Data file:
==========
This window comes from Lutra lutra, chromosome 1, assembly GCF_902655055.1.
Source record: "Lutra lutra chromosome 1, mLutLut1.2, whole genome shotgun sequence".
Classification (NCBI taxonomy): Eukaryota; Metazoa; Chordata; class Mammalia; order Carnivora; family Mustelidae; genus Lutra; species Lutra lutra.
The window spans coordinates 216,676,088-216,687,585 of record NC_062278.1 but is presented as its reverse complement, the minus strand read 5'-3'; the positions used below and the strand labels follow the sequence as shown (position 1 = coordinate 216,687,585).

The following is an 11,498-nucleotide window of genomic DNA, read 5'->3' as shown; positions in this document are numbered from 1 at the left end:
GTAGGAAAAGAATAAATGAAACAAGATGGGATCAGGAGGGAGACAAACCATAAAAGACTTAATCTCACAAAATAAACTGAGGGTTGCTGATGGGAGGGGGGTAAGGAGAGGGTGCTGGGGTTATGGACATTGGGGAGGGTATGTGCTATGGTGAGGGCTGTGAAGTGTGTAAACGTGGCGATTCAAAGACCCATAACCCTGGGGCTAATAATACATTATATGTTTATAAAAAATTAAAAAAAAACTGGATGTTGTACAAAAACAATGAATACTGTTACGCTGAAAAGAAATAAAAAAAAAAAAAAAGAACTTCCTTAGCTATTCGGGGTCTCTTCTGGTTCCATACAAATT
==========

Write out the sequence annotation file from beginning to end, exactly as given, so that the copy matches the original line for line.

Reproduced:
This window comes from Lutra lutra, chromosome 1, assembly GCF_902655055.1.
Source record: "Lutra lutra chromosome 1, mLutLut1.2, whole genome shotgun sequence".
Classification (NCBI taxonomy): Eukaryota; Metazoa; Chordata; class Mammalia; order Carnivora; family Mustelidae; genus Lutra; species Lutra lutra.
The window spans coordinates 216,676,088-216,687,585 of record NC_062278.1 but is presented as its reverse complement, the minus strand read 5'-3'; the positions used below and the strand labels follow the sequence as shown (position 1 = coordinate 216,687,585).

The following is an 11,498-nucleotide window of genomic DNA, read 5'->3' as shown; positions in this document are numbered from 1 at the left end:
GTAGGAAAAGAATAAATGAAACAAGATGGGATCAGGAGGGAGACAAACCATAAAAGACTTAATCTCACAAAATAAACTGAGGGTTGCTGATGGGAGGGGGGTAAGGAGAGGGTGCTGGGGTTATGGACATTGGGGAGGGTATGTGCTATGGTGAGGGCTGTGAAGTGTGTAAACGTGGCGATTCAAAGACCCATAACCCTGGGGCTAATAATACATTATATGTTTATAAAAAATTAAAAAAAAACTGGATGTTGTACAAAAACAATGAATACTGTTACGCTGAAAAGAAATAAAAAAAAAAAAAAAGAACTTCCTTAGCTATTCGGGGTCTCTTCTGGTTCCATACAAATT